Open-source medical devices are already available, even if they are not marketed as such. Table 1 shows a summary of the 10 devices that were compared in this paper. Evidently, open-source offers a solution to the high costs and slow pace of innovation of medical devices currently. Off-the-shelf healthcare sensors are available that can be connected to cheap embedded computers, and it is easy to construct practical systems that can be used for inventing new clinical applications that work. Rapidly achieving sophisticated results that would have been impossible only a year or two ago transforms one’s attitude to medical devices: it is interesting, rewarding, and stimulates creative innovation.
There remain many challenges for open-source hardware in healthcare. Medical devices need to be regulated, and this can be time consuming and expensive, but still quite manageable for an open-source project. Crowdfunding is one way of getting the funds together to apply for certification. There are successful open business models for open-source hardware, making it possible to invest in them as commercial entities. Finally, note that while open-source hardware does not use patents for intellectual property protection, open-source hardware companies generally do use trademarks to protect their brands and to assure a level of quality in the products.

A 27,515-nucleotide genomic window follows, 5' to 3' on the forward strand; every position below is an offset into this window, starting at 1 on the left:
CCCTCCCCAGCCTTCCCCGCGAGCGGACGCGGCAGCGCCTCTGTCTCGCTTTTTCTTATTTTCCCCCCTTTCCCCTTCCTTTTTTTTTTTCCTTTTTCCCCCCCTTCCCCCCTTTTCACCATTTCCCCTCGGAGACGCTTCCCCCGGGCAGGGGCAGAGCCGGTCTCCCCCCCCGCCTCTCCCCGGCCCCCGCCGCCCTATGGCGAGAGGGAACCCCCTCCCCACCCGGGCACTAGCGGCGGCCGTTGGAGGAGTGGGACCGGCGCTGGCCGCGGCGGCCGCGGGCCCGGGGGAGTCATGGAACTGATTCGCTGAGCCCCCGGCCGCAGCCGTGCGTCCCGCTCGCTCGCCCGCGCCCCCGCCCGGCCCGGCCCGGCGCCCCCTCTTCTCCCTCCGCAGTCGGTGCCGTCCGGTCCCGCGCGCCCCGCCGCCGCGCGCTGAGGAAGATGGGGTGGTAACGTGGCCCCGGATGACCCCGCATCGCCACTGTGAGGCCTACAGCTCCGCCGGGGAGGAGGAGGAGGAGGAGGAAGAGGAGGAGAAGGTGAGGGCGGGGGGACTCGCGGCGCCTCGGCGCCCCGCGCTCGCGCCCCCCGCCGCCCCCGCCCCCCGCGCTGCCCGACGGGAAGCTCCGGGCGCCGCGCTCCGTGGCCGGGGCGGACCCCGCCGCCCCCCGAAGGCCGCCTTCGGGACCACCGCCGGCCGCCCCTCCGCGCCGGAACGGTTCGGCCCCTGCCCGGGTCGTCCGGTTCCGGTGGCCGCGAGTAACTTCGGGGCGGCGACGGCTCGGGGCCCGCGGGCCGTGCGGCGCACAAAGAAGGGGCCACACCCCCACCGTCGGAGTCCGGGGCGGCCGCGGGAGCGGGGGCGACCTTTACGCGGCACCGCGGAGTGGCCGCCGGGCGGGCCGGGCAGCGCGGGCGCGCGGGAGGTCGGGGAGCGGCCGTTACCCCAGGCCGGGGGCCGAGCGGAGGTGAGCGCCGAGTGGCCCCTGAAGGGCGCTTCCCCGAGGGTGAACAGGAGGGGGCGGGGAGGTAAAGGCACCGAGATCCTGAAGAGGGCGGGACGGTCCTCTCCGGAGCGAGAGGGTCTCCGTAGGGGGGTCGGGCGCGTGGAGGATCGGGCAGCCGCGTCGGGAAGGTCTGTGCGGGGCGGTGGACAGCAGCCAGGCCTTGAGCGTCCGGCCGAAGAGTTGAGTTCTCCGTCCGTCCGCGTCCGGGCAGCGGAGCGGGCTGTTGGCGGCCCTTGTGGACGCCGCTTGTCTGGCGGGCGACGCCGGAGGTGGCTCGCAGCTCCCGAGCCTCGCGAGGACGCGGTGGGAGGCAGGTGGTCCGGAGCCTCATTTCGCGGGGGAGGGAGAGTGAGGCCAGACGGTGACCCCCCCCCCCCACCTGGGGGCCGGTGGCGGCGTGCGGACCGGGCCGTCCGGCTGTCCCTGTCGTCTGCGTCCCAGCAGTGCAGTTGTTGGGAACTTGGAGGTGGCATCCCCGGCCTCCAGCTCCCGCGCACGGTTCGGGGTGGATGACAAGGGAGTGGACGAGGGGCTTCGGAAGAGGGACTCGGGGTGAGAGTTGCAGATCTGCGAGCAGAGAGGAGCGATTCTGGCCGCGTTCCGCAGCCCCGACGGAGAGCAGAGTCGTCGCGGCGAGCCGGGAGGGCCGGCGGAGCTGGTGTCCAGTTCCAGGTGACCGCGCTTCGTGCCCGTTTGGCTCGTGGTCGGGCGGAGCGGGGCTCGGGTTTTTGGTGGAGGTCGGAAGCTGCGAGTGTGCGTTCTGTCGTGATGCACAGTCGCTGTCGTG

Table 1 Summary of project comparison
|Project||Estimated cost to build||OSHW license used||Microcontroller/platform used|
|MyOpen||$250||GNU public license||Blackfin DSP|
|e-Nable||$350||Creative commons attribution non-commercial||Arduino|
|CT scanner||$300||GNU public license V.3||Arduino|
|Fechko’s peristaltic pump||$170||N/A||Raspberry Pi or Arduino|
|Wijnen et al’s syringe pump||$97||Creative commons attribution share-alike||Raspberry Pi|
|e-Health sensor platform||$500||Unknown||Raspberry Pi or Arduino|
|OpenBCI||$450–$800||Creative commons share-alike||Arduino or ChipKit|
|DIY blood pressure monitor||$50||N/A||Microchip PIC|
|Nightscout xDrip||$60||N/A||Pololu Wixel|
|DIY, do-it-yourself; DSP, digital signal processing; N/A, not applicable; OSHW, open-source hardware.|